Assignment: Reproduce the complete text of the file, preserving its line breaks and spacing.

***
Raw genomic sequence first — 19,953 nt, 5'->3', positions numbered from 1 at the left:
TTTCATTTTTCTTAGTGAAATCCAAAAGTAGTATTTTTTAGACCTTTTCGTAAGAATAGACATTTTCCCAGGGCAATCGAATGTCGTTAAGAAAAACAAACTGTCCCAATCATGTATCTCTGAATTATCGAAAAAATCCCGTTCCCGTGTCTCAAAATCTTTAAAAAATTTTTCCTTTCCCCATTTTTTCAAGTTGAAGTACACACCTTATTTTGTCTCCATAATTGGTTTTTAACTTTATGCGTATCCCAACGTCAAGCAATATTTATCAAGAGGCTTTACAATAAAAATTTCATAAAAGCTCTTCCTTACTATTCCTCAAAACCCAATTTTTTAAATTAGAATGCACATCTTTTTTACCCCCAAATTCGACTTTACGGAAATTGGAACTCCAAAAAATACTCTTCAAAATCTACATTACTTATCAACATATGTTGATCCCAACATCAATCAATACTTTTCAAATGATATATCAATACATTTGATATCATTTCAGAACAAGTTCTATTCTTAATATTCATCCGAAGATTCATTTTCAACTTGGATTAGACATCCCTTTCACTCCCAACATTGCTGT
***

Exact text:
Raw genomic sequence first — 19,953 nt, 5'->3', positions numbered from 1 at the left:
TTTCATTTTTCTTAGTGAAATCCAAAAGTAGTATTTTTTAGACCTTTTCGTAAGAATAGACATTTTCCCAGGGCAATCGAATGTCGTTAAGAAAAACAAACTGTCCCAATCATGTATCTCTGAATTATCGAAAAAATCCCGTTCCCGTGTCTCAAAATCTTTAAAAAATTTTTCCTTTCCCCATTTTTTCAAGTTGAAGTACACACCTTATTTTGTCTCCATAATTGGTTTTTAACTTTATGCGTATCCCAACGTCAAGCAATATTTATCAAGAGGCTTTACAATAAAAATTTCATAAAAGCTCTTCCTTACTATTCCTCAAAACCCAATTTTTTAAATTAGAATGCACATCTTTTTTACCCCCAAATTCGACTTTACGGAAATTGGAACTCCAAAAAATACTCTTCAAAATCTACATTACTTATCAACATATGTTGATCCCAACATCAATCAATACTTTTCAAATGATATATCAATACATTTGATATCATTTCAGAACAAGTTCTATTCTTAATATTCATCCGAAGATTCATTTTCAACTTGGATTAGACATCCCTTTCACTCCCAACATTGCTGT